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to take certain safety measures. Id. We concluded that the record did not permit imposition of ELL liability under the " common enterprise" test because the defendant's involvement in the painting project had no causal relationship to the plaintiff's injury. Id. at 397. In particular, we noted that there was no evidence that the defendant's employees were involved in painting in the room in which the plaintiff was injured, or that the plaintiff's injury resulted from defective equipment provided by the defendant. Id.

Similarly, in Sacher, the Supreme Court concluded that there was no " common enterprise" because there was no evidence that the defendant had been in charge of, or responsible for, the part of the machine that had caused the plaintiff's injury. 302 Or. at 487. In that case, the plaintiff worked for Cascade, a company that manufactured broom handles. Id. at 479. Cascade had contracted with the defendant, a lumber producer, to install and operate a broom handle production line at one of the defendant's mills. Id. at 480. The plaintiff was injured when he attempted to remove a piece of wood that was jammed in the saw blades of Cascade's production line. Id. at 481.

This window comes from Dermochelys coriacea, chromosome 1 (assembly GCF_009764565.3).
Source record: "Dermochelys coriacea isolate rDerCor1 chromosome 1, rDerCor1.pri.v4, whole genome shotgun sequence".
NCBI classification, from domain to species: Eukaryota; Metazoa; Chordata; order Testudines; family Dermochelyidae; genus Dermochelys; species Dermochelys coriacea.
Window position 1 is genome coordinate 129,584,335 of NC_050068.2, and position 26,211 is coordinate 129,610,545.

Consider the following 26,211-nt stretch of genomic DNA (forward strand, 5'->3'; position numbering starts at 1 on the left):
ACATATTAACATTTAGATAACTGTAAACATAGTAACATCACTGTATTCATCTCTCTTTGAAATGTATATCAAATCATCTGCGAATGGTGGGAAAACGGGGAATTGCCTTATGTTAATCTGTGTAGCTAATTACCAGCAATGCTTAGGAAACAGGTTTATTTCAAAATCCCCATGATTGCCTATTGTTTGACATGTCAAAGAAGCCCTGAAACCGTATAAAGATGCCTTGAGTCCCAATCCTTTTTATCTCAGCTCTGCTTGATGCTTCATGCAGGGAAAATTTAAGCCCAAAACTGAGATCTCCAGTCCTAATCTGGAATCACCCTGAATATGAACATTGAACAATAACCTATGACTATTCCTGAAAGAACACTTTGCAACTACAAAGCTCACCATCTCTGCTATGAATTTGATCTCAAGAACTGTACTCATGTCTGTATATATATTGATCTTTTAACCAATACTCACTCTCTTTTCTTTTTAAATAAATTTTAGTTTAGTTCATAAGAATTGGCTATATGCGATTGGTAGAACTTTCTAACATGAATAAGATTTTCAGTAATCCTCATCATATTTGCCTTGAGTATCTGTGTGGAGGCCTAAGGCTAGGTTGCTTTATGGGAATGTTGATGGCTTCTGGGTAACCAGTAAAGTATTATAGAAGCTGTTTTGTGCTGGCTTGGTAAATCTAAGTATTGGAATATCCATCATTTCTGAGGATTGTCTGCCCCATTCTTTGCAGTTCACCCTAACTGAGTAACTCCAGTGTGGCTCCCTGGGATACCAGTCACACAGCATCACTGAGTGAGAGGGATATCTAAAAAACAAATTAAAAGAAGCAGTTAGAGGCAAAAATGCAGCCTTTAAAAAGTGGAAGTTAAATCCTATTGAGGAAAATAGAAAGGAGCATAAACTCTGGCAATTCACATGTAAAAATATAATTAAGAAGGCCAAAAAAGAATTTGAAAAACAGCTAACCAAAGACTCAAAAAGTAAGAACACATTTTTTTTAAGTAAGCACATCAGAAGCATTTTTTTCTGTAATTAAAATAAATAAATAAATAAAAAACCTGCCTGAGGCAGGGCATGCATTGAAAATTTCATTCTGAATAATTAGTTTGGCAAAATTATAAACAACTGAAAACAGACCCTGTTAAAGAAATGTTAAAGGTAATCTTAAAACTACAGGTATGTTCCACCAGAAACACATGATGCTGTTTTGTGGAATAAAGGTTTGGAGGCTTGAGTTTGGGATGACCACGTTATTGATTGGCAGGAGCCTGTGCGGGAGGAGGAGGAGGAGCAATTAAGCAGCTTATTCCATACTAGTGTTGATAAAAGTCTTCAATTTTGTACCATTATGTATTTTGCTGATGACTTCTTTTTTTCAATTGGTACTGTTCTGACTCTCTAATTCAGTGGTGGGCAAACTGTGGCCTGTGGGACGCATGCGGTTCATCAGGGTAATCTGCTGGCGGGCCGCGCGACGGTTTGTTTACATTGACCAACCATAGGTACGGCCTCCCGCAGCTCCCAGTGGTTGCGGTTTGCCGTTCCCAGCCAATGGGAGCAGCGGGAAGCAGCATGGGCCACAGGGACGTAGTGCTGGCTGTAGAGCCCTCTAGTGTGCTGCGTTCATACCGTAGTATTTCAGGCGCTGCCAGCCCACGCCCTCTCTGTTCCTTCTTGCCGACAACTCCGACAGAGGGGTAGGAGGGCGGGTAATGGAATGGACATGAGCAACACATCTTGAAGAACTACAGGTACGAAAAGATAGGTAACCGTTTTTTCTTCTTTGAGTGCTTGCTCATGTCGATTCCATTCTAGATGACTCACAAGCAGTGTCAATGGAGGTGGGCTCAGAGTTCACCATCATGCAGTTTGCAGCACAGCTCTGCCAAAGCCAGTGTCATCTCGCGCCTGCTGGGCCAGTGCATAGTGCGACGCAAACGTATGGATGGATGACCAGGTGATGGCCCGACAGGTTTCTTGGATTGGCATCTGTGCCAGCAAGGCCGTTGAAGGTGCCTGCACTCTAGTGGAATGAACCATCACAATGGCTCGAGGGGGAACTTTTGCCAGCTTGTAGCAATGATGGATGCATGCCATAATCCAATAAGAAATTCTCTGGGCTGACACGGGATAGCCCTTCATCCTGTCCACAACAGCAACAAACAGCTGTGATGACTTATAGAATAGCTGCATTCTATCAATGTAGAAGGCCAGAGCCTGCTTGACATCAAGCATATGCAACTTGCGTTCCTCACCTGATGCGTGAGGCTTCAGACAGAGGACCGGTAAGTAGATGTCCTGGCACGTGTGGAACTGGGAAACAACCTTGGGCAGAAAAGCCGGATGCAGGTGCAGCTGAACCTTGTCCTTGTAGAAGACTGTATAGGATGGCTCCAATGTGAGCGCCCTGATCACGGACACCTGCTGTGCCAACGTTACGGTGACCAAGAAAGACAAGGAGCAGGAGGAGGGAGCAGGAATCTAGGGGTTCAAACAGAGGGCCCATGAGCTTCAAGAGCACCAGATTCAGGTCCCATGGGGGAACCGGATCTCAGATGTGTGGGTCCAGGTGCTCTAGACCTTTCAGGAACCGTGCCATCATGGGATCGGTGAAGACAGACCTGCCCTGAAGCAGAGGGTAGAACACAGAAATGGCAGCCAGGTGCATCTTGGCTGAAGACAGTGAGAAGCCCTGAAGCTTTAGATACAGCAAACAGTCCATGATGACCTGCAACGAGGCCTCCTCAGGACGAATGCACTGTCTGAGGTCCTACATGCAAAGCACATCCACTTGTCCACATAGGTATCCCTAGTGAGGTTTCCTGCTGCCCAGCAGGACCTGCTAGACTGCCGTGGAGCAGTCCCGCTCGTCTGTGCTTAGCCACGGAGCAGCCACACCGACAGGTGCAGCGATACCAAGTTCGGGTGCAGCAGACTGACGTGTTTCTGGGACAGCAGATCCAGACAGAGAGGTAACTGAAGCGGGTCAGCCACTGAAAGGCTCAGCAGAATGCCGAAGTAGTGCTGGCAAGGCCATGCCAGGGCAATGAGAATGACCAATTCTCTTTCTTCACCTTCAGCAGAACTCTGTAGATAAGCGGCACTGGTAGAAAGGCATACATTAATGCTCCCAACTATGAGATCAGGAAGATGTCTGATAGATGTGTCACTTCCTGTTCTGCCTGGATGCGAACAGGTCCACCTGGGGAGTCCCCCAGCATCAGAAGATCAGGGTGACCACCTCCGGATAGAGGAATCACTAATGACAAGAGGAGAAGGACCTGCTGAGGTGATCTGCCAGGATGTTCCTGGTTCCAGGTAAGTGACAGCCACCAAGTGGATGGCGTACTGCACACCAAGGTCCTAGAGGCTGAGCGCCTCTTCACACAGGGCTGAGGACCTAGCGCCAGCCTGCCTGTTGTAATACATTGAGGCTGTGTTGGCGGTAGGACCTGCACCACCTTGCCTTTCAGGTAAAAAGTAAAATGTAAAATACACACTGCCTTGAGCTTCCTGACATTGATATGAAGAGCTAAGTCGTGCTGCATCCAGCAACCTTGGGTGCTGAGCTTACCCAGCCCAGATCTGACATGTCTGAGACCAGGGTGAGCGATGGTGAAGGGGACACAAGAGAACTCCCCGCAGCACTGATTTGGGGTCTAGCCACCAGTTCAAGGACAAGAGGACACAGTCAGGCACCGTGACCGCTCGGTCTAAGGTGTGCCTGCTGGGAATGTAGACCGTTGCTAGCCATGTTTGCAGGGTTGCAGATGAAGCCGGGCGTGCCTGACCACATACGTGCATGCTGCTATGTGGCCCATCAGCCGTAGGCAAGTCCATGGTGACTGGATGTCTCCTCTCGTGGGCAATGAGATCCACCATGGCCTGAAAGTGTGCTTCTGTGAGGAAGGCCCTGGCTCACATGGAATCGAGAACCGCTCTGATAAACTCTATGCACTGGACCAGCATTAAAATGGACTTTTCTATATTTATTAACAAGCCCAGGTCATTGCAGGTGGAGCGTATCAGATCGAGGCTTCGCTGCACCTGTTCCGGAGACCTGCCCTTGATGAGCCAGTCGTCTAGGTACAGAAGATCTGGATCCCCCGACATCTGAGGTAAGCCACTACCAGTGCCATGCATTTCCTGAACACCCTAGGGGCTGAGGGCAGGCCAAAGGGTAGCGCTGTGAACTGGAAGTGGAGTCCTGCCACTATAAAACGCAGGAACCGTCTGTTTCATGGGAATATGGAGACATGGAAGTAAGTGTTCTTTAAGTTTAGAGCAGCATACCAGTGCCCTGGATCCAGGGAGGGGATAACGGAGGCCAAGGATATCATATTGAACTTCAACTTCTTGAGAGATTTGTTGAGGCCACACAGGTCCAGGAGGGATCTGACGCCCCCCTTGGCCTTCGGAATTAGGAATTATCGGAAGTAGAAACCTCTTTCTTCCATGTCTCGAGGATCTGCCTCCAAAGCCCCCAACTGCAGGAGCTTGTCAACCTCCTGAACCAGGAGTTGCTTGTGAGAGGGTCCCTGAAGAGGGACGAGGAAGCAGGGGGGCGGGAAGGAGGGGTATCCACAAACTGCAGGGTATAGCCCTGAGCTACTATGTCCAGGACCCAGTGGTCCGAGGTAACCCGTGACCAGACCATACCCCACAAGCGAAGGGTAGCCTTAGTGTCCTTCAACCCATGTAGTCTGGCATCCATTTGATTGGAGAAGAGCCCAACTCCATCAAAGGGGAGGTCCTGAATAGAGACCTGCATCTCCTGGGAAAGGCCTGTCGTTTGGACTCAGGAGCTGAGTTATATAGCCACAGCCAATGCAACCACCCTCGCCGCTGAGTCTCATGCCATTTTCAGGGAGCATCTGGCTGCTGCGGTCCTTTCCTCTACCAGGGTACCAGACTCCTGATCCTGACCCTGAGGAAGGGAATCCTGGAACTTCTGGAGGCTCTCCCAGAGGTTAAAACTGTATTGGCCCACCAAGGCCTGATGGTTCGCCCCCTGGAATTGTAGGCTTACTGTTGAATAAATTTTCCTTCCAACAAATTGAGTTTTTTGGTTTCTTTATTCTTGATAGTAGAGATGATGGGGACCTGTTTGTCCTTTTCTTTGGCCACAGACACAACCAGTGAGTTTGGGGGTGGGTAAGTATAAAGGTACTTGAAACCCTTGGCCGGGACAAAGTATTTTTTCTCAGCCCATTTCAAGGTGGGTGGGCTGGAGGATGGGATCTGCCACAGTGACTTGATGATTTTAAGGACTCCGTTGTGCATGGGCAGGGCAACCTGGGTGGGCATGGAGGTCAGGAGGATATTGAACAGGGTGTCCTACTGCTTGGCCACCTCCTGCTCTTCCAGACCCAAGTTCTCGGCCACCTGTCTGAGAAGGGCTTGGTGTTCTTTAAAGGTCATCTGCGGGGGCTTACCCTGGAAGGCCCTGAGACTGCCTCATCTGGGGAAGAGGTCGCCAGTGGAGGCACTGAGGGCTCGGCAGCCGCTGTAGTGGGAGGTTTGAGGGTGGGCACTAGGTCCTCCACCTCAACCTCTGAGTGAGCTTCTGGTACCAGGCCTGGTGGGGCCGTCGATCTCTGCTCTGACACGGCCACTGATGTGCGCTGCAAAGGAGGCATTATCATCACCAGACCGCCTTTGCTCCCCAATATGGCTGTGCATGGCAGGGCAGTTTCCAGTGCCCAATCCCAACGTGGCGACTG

The Supreme Court concluded that, despite the fact that the defendant's employees assisted in Cascade's operation by forklifting completed bins of broom handles to the yard for loading, sharpening Cascade's saws, and producing the scrap wood that Cascade used for making the handles, those facts did not meet the requirements of the " common enterprise" test. Sacher, 302 Or. at 487. The court explained that the " dispositive factor" in that case was that there was " no evidence that [the defendant] was in charge of or responsible for that part of the handle blank production operation that caused plaintiff's injury." Id. Instead, the court pointed out, " Cascade alone designed, built, installed and operated the saw unit. They provided their own labor, maintenance, supplies and paid for their own utilities," and the plaintiff " was not injured because of a failure on [the defendant's] part to take proper precautions regarding its own equipment * * * or employees." Id. (footnote omitted).